The brilliant Jennifer Fearing and a number of California’s best known political thinkers and operators have been making an undeniable point for quite a while: big public events about California, particularly those around Sacramento, often include few or no women.

This isn’t news, and it isn’t defensible. But it persists. (And women aren’t the only demographic who are hard to find in a California punditocracy that is blindingly white).

Debate rages about the reasons for this. My own explanation is the simple one that the California punditocracy is mostly a boys club, though I’ve sometimes wondered if another reason for this state of affairs is that most women are too sensible to waste their time discussing something as Quixotic as improving the governance of a place as ungovernable as California. (That thought occurred to me when I was sitting on an all-male panel on reforming the initiative process in San Diego County that was organized by, of all organizations, the League of Women Voters).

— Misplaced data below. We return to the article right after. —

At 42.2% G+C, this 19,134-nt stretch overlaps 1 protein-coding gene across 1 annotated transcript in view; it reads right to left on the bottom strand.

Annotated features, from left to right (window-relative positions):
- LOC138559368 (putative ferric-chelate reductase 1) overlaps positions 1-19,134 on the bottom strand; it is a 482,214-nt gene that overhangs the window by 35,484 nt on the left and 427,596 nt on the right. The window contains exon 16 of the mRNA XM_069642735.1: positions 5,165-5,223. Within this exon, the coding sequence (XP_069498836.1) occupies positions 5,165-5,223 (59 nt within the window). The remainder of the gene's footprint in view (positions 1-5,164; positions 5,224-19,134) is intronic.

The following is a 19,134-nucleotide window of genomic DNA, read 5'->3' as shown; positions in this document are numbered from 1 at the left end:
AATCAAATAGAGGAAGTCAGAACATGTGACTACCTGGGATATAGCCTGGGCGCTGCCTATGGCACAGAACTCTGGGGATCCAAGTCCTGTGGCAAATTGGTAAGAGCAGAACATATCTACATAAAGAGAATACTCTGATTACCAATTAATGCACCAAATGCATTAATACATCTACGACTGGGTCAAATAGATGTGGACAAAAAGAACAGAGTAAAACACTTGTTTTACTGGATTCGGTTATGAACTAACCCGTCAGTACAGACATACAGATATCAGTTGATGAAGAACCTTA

But let’s put aside that aside and ask: how to solve this problem? Certainly, the public criticism hasn’t produced many results, if the make-up of panels at a recent IGS event are any indication. A better solution is to follow the old adage: if you want something done right, do it yourself.

The women movers and shakers need to create compelling events at which all the speakers are women. A Lilith Fair, if you will, for women pundits.

An all-women speakers’ event would be healthy for a number of reasons. First, it would put the lie to the explanation that it’s too hard to find women to speak or to get them to come to events. Second, the discipline of putting together such an event (or events) would bring forward some smart voices from whom we don’t often hear – and create a roster of sorts for all kinds of events to draw from. And third, the novelty of such an event should guarantee a big audience.

Such an event shouldn’t be about women – this can’t be seen as narrow or just a women’s thing. It should be a broad, bold look at California and its future. It should have a diverse audience that includes lots of men.

I’m happy to volunteer to help out any woman or women who will take this on. I  will even bake cookies and make coffee.